Left Hepatectomy with Minimal Blood Loss Using a new Electrocautery (Radiofrequency Bipolar Hemostatic Sealer)
A 64 year old female Jehovah’s Witness patient presented with abdominal fullness and both right and left sided lower quadrant pain. A CT scan revealed a left sided hepatic mass that was 5 X 4 X 3 cm in size. Our surgeons were comfortable scheduling her for a left hepatectomy as they believed they could remove the tumor without excessive bleeding. The case involved doing a left hepatectomy and the pathology report confirmed a moderately differentiated adenocarcinoma most consistent with intrahepatic cholangiocarcinoma. The estimated blood loss was only 50 mLs. The tumor margins were negative. Her hemoglobin levels before and after surgery were 13.1 and 12.5 g/dL, respectively. Two weeks later she was walking and eating normally with a good appetite and no weight loss.
Bloodless Medicine and Surgery Liver Resection
Liver resection using electro-cautery (Radiofrequency Bipolar Hemostatic Sealer)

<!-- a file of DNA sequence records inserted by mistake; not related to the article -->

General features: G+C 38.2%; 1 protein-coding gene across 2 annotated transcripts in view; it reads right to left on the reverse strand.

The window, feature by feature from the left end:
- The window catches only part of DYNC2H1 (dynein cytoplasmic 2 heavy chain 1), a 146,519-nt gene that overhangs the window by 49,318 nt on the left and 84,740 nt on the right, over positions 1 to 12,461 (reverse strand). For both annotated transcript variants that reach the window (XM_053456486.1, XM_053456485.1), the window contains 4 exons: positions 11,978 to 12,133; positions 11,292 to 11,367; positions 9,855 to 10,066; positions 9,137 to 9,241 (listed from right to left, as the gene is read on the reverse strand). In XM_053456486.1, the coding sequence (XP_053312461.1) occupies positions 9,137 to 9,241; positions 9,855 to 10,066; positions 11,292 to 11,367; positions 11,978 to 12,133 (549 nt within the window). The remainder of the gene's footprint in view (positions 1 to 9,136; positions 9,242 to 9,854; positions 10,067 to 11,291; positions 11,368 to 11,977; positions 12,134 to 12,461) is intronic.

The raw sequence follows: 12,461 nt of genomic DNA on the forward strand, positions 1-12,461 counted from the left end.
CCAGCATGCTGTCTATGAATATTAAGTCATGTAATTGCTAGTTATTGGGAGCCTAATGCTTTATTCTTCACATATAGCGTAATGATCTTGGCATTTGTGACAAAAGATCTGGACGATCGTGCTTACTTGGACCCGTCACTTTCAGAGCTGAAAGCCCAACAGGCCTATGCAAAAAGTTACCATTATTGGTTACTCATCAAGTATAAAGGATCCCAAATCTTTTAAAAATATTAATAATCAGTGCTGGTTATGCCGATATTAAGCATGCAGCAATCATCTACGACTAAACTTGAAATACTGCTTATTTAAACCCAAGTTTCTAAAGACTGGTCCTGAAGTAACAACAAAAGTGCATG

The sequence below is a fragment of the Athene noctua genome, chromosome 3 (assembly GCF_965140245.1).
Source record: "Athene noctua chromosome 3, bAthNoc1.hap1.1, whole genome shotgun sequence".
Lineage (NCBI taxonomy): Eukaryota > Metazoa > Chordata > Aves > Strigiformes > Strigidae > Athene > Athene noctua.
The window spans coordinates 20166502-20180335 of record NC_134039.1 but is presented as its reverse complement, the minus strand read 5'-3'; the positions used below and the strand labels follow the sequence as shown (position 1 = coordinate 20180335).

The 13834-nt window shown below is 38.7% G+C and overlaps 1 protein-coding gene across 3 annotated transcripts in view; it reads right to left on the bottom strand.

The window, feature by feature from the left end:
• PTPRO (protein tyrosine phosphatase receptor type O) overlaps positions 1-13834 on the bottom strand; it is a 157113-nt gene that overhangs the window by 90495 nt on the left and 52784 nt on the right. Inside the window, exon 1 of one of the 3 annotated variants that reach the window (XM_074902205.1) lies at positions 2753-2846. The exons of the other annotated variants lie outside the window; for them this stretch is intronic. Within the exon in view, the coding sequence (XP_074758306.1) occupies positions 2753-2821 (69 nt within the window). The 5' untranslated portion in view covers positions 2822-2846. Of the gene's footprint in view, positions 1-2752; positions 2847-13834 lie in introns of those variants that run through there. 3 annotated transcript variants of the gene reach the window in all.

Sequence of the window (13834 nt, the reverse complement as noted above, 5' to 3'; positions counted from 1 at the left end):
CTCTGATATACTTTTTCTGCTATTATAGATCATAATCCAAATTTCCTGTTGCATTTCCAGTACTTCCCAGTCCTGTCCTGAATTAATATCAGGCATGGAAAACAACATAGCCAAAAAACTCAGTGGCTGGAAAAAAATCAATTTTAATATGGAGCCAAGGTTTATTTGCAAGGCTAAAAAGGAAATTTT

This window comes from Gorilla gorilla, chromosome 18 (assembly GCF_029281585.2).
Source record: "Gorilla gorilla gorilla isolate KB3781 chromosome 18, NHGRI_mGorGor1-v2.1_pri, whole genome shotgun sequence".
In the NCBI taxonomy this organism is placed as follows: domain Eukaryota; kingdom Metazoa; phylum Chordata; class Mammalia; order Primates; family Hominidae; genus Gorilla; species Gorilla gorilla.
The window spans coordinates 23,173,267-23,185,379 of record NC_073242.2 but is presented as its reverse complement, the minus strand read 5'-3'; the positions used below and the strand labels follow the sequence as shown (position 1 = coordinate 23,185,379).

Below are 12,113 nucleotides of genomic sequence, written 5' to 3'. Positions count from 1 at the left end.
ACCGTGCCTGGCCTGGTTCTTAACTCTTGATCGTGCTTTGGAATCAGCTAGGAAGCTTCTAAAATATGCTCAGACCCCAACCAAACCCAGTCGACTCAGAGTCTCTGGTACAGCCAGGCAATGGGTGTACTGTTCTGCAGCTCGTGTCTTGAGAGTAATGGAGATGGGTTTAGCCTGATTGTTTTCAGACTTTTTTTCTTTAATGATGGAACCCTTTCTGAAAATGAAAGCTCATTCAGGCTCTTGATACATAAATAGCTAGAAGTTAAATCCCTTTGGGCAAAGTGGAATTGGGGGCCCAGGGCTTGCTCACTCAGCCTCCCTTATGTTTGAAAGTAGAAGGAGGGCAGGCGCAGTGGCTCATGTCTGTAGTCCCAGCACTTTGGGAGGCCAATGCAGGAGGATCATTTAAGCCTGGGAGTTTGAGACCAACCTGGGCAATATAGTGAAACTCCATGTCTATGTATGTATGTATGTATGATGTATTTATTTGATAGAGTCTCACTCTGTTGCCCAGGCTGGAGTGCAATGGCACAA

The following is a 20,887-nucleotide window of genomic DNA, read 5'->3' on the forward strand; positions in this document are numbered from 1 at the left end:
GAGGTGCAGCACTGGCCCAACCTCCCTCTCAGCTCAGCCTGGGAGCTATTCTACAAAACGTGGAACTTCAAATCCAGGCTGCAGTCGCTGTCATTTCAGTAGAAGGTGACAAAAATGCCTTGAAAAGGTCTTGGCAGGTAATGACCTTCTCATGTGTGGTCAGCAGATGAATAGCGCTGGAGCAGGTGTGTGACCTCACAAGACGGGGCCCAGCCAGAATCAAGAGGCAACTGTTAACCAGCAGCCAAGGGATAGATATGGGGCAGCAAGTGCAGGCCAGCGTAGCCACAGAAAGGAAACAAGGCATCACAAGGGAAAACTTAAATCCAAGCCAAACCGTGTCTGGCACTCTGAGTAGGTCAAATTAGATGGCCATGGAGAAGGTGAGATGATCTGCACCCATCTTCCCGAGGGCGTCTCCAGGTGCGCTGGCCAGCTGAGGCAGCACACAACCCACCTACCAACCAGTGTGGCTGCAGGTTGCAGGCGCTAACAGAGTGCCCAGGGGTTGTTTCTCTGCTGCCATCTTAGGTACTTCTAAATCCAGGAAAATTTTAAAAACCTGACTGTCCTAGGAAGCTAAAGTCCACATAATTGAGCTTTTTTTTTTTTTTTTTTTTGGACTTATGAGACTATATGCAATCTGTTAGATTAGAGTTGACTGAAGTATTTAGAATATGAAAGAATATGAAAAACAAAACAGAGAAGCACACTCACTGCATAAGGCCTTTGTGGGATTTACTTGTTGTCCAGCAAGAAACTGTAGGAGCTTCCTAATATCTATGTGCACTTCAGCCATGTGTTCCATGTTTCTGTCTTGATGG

One of the methods used to achieve blood conservation is a relatively new method of electrocautery called a radiofrequency bipolar hemostatic sealer. This new device uses saline irrigation combined with bipolar (as opposed to unipolar) cautery, which seals blood vessels to stop bleeding. Traditional unipolar cautery burns blood vessels at a much higher temperature (up to 400 °C), whereas this new cautery seals them using a lower temperature (100 °C), achieved by the saline irrigation.
Our group at Johns Hopkins has shown that this type of cautery is associated with a 50-60% decrease in both overall bleeding and transfusion requirements. We published these findings in theJournal of Orthopaedic Surgical Research, 2014 Jul 5;9(1):50. Although the study we published was performed in orthopedic spine surgery patients, based on the knowledge we gained from this study, we now use this cautery method for Jehovah’s Witness patients whenever possible to reduce blood loss. In the case described above, we were able to perform what is typically a high-blood loss procedure with minimal bleeding.